2011/06/24

Chicken first or egg first?

I brought up at work a while back; seems like it worth something to bring it to the world.

To my mind I think we can QED this eternal question.

Let's see... the answer is, egg first.

Seriously.

First, what are we trying to look for? we have to define them clearly; we can't find what we don't know we're looking for.

The egg in question is a chicken egg. Not a duck or goose egg. An egg that'd hatch into an animal that we call a chicken.

But what's a chicken? We didn't have this tool less than a century ago, but now we can define a chicken as an animal with a specific set of DNA that we classify as "chicken". Again, not duck gene, not goose gene -- chicken gene.

Okay, what's a chicken gene? Philosophers in milleniums has been trying to define what a chicken is by arguing what combination of features we'd consider an animal "chicken"; we may also argue to the end of time what particular sequence of DNA we'd identify this a chicken gene.

However, we don't need to do it. The only thing we need to define is, there is a certain DNA sequence we consider as chicken gene, even if we haven't select one as a definite chicken gene sequence. We just have to know it exists.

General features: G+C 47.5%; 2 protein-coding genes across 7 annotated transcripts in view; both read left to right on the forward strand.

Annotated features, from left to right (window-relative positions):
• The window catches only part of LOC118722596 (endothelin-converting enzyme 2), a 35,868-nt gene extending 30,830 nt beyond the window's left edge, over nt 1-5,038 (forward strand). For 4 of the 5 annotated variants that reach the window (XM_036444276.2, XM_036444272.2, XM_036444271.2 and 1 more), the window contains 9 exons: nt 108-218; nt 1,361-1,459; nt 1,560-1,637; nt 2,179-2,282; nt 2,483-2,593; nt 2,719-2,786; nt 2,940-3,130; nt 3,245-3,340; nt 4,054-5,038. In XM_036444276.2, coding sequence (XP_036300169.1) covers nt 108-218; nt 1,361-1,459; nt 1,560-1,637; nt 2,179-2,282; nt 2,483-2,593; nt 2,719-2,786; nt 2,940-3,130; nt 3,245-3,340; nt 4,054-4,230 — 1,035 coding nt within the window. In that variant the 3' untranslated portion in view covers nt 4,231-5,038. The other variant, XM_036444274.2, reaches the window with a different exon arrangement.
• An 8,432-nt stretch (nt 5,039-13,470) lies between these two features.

Additionally, we have to assume (and bare with this fact) that we will never be able to tell if mid-life gene mutation could have created the chicken gene, as unless we have a time machine and we managed to put every single creatures of all the near-chicken species over history (at least to the range we estimate when chickens started to exist), we can never catch the chicken gene mutated to existence.

Given all the definitions and assumption above, we can easily say that, for all our understanding of the life cycle of the birds (Aves), that their life starts as eggs, which contains the embryo that'd contain the same gene the animal that'd eventually hatch from, the undefined but existing chicken gene exists first in the egg that'd hatch into a chicken.

Or simply put, without being able to tell when a living non-chicken mutated into a chicken, the first chicken must have its chicken gene since the very first stage of its life, meaning an egg.

One last argument: some would say before the world has a chicken that egg is not an chicken egg as the concept of chicken doesn't exist yet. However, the concept of stars didn't exist until humans defined it yet the stars has been around since almost forever. The concept and form and features of X existed already, it's just we humans substitute the X with "chicken" on it.
Ha, I wish I found that "Export Blog" button before I deleted everything. Fine! Fresh start to the world.